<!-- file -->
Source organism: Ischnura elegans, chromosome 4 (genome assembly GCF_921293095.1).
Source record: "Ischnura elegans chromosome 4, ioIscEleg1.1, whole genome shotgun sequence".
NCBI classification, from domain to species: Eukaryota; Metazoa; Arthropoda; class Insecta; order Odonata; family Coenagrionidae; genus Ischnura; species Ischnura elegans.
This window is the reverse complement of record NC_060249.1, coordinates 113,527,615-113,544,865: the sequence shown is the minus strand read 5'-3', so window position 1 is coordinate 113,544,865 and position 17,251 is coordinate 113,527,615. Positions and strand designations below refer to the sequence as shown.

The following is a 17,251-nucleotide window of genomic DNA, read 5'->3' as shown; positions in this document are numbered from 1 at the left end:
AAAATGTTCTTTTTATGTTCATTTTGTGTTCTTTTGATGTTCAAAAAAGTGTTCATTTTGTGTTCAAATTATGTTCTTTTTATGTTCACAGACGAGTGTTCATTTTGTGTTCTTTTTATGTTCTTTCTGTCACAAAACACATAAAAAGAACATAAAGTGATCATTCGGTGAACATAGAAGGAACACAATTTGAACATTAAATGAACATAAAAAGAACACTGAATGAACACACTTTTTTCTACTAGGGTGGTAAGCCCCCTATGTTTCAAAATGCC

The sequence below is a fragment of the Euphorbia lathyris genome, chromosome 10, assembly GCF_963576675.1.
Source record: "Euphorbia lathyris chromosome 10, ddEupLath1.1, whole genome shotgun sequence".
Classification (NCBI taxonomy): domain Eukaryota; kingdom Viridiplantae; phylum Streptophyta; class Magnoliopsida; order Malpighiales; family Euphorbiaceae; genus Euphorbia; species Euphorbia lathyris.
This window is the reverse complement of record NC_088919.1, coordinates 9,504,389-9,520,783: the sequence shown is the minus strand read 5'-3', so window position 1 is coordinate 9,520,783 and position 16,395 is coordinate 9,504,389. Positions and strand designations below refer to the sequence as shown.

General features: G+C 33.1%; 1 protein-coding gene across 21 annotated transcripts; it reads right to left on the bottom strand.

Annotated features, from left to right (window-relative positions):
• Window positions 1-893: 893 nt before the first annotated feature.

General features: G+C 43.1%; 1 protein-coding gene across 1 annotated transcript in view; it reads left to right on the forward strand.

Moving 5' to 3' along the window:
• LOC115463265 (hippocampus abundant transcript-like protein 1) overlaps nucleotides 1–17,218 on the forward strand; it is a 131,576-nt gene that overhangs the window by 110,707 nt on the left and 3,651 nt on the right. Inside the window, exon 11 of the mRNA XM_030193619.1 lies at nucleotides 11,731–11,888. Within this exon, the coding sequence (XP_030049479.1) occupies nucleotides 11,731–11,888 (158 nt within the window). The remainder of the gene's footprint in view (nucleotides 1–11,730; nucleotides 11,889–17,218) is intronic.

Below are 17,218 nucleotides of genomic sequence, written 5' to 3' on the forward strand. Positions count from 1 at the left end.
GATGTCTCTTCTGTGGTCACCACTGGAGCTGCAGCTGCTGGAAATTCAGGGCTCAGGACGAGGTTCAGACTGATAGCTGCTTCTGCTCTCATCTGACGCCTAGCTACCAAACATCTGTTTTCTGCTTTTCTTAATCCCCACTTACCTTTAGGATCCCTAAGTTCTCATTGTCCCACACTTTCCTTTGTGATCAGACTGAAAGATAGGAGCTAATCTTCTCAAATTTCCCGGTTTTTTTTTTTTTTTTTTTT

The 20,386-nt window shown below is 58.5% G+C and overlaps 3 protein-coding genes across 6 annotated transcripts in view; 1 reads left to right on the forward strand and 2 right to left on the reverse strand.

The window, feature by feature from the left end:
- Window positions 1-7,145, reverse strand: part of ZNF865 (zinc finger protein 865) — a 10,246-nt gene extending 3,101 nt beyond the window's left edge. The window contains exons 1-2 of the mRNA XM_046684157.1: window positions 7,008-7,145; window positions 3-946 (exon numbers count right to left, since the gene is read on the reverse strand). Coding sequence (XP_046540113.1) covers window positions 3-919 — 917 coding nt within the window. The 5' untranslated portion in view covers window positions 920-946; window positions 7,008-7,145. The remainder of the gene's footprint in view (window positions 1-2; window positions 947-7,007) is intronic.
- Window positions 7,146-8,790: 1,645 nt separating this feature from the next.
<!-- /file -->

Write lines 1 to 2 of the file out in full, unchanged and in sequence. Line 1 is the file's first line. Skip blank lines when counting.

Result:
Source organism: Ischnura elegans, chromosome 4 (genome assembly GCF_921293095.1).
Source record: "Ischnura elegans chromosome 4, ioIscEleg1.1, whole genome shotgun sequence".